Moderator: Dr Luc Allemand, afriscitech.com
Panelist: Prof Tony Ezomé, Masuku University of Science and Technology
Panelist: Dr Anton Le Roex, University of Cape Town
Panelist: Dr Patience Mthunzi-Kufa, Council for Scientific and Industrial Research
Panelist: Dr Tantely Razafimbelo, University of Antananarivo
Panelist: Dr Komminist Weldemariam, IBM Research Africa
Thousands of young African scientists are currently preparing a PhD outside the continent. How many of them will contribute to the scientific and technological development of their countries?
If they go back in Africa after some years in Europe or in America, will they find a place where they will be able to use their skills? How can they maintain international collaborations? How can they remedy to the lack of experimental means in many universities? If they cannot find satisfying answers to these questions and many others, there is a high risk that they do not come back.
However, there are also numerous examples of successful careers for African scientists in Africa. These examples could inspire young scientists, and help them to find out their way on the continent. They could also be used as a basis to discuss actions that could be taken by universities, companies, and even states. This session aims to tell some of these successful stories, and to discuss to what extend they could be generalized.
It is part of a wider effort to discuss this topic. Especially, the Young African Scientists in Europe meeting will be held 6th July 2018, as a satellite event of ESOF 2018 in Toulouse, France.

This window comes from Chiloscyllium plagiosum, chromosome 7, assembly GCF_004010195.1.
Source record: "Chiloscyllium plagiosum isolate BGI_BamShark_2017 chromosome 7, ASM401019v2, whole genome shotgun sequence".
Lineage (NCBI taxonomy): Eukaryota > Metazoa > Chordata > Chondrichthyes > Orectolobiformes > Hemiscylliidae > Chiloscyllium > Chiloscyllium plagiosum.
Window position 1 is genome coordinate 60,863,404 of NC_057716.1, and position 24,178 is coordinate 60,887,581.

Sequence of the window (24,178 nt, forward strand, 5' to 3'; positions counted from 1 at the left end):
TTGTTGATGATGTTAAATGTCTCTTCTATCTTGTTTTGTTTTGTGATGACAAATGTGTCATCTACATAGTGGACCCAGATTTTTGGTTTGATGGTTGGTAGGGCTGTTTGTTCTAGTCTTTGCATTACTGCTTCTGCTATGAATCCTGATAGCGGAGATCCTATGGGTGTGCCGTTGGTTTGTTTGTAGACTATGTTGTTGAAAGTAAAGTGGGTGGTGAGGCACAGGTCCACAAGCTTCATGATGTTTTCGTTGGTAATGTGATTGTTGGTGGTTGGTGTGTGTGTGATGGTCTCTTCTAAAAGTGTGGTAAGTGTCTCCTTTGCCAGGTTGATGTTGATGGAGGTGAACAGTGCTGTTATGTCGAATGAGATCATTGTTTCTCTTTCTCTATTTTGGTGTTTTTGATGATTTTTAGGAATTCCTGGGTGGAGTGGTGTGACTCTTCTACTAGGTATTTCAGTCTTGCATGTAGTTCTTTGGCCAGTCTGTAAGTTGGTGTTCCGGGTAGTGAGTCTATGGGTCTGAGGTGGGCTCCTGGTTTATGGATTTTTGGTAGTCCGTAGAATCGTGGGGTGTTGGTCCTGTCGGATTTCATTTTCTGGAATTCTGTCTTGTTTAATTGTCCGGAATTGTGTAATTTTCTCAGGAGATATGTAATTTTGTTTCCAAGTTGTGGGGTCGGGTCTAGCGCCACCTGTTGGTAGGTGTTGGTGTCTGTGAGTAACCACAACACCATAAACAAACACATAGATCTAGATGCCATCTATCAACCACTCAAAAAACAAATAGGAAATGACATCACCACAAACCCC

Luc Allemand has been a science journalist in France for nearly 25 years. Especially, he wrote and edited papers for Pour la Science (French edition of Scientific American) and for La Recherche (where he has been the editor in chief for many years).As such, he has a long experience of debating every kind of issues about science and its relations to society.
In 2016, he launched Afriscitech.com, a popular science website dedicated to the science produced in Africa. Its first targets are science students and academics in Africa : too often, they are not aware of the scientific research done in their own country or in neighbouring countries.
Luc Allemand is also the main organizer of the conference YASE – Young African Students in Europe, which will be held in July 2018 in Toulouse, France, as a satellite event of ESOF 2018. It will be the first european conference dedicated to the specific questions and issues concerning these young African scientists. He then particularly analyzed the origins of the brain drain of these scientists, and also some (but not all) solutions.
Tony Ezomé studied at Masuku University of Science and Technology. He then completed a master degree in Paul-Sabatier University, in Toulouse, France, where he also received a PhD in mathematics. He conducts research in cryptography. He leads the Mathematics Research Center and its applications in information security in sub-Saharan Africa (PRMAIS). He is also a member of the International Laboratory for Research in Computer Science and Applied Mathematics (LIRIMA, Inria, France), where he co-leads the team “Mathematics applied to cryptology and information security in Africa”.